cast iron pan

Cast Iron 101: Everything You Need to Know


I recently decided that it’s time for me to start collecting cast iron cookware. I wanted to get some for my survival stash, just in case I ever need to cook over an open fire.

Also, after reading the benefits of using cast iron, compared to the dangers of using the non-stick pots and pans that I’ve been using for years, I decided to start making the switch. As I began looking around I quickly discovered how expensive the stuff is!

I searched Craigslist and Goodwill for cast iron pots and pans, but still I found that they were too expensive even those places (in my mind anyways).

So, I began asking around. I spread the word among family that I was looking for cast iron stuff.

To my luck, my Mother-in-Law happened to have some extra pans stored in her basement that she was kind enough to let me have.

I also asked for cookware for Christmas, and was blessed to receive a beautiful cast iron Bread Pan.

Plus, you can buy lots of these secondhand if you don’t have someone to gift them to you, like I did!

Why You Should Cook With Cast Iron

There are all kinds of excellent reasons to cook with cast iron. I’ll walk you through just a few of them.

  • First, cast iron (which is technically an alloy of iron containing small amounts of silicon, manganese, and carbon) is incredibly durable.
  • If you can find the right pan, it will also be super affordable.
  • Cast iron retains heat well and can also handle super high heats. It doesn’t have all the harmful chemicals of nonstick cookware and can be used to cook just about any type of dish.

What’s really awesome about cast iron cooking is that you don’t need a ton of separate pots and pans to have everything you need for cooking.

You really just need three pans that can be used for boiling, frying, reheating, sautéing, searing, and cooking.

Cooking with Cast Iron Tips

For the most part, cooking with cast iron is just like cooking with other cookware. There are a few things you will need to keep in mind, though.
For one, you should never use plastic utensils.

Cast iron gets super hot, and plastic can leach into your food when you cook with it. Therefore, you should only use wood, stainless steel, or bamboo utensils to flip and stir your food.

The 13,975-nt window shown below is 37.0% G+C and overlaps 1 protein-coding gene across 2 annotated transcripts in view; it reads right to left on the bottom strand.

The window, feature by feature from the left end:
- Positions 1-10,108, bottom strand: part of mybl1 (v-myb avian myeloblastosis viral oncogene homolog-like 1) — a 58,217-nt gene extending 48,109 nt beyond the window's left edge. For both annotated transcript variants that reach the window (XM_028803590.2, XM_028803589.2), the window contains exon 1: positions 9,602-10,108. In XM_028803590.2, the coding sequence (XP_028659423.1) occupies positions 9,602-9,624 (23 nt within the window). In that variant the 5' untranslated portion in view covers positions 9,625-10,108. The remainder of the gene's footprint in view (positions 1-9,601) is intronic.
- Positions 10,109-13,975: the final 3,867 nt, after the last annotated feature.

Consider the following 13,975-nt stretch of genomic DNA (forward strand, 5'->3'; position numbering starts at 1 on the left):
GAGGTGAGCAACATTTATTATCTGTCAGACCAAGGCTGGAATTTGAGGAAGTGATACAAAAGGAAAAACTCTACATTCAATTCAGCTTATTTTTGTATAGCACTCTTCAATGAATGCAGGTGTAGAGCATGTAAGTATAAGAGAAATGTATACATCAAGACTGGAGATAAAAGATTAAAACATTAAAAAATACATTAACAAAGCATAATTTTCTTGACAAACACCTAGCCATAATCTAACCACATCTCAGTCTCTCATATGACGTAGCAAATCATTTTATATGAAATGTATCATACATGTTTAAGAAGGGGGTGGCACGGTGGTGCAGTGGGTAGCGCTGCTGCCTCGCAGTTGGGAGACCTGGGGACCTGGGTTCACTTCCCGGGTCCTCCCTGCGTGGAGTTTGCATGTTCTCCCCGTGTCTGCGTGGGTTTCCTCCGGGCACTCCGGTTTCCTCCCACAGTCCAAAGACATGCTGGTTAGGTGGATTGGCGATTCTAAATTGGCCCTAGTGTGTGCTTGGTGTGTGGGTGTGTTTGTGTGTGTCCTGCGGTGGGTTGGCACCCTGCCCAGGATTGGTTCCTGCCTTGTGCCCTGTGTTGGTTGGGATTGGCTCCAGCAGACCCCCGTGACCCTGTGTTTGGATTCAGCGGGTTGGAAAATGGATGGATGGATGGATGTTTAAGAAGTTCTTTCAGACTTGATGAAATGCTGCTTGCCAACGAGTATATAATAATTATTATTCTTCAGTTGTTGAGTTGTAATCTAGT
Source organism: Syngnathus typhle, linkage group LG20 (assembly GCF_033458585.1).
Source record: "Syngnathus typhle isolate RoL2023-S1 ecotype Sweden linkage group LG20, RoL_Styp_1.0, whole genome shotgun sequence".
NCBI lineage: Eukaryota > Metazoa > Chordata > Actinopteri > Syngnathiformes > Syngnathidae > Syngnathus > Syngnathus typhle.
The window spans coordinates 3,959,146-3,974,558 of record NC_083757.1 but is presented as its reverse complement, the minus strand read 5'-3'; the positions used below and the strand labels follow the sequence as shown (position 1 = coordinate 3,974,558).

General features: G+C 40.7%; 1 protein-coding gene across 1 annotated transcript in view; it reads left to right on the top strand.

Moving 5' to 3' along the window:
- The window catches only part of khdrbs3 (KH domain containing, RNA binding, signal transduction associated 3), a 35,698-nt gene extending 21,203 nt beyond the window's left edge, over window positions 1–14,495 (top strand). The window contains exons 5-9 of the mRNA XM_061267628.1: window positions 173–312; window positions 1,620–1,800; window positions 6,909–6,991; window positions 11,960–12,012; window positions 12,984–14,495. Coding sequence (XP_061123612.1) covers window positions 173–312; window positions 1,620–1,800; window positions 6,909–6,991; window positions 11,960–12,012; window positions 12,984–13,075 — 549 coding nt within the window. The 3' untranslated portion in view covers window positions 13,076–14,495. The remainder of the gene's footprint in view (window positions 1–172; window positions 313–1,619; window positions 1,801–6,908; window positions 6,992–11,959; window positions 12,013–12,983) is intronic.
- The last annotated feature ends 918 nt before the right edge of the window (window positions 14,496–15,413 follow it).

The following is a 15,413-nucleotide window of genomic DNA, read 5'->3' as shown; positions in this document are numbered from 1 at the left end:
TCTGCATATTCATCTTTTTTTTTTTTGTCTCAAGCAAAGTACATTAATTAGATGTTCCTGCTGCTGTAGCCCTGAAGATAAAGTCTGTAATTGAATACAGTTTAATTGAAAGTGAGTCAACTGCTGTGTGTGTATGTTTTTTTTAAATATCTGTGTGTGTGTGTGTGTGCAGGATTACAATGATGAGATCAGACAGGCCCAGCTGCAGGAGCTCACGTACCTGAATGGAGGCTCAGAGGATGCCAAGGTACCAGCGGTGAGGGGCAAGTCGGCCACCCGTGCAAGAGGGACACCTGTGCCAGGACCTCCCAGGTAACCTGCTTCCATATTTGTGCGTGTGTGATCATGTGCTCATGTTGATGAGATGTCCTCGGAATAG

You should always preheat your cast iron pan, too. Cast iron is good at retaining heat, but unlike what some people assume, it’s not the best at conducting heat.

Therefore, you will want to let it sit at low heat for at least five or ten minutes before you begin cooking. This will help it get nice and hot!

Similarly, your pan needs to be super hot before you try to flip food. If you’ve ever tried – and failed – to cook pancakes in a cast iron pan, finding that they stuck too much the pan, you’ll likely find that you are more successful if you let the pan heat up first.

Remember that cast iron can be used on more than just the stovetop, too! This is where it becomes really versatile. You can do anything in cast iron.

Whip up a batch of cinnamon rolls or make some lasagna in your pan. Yes, you can cook with the pan inside the oven, and you can even use it on a grill or campfire!

Just be careful using acidic ingredients in the pan. You may find that metallic flavors seep into your food a bit.

The main thing here is just to practice and experiment. The more you use your pan, the better you will get at cooking with cast iron.

After cooking with cast iron, try to leave a little oil in the pan. This will help improve the ability of the pan to resist sticking and will also help prevent rust. If there’s no oil left after you cook, add a little bit of oil or bacon grease to the pan to keep it sealed.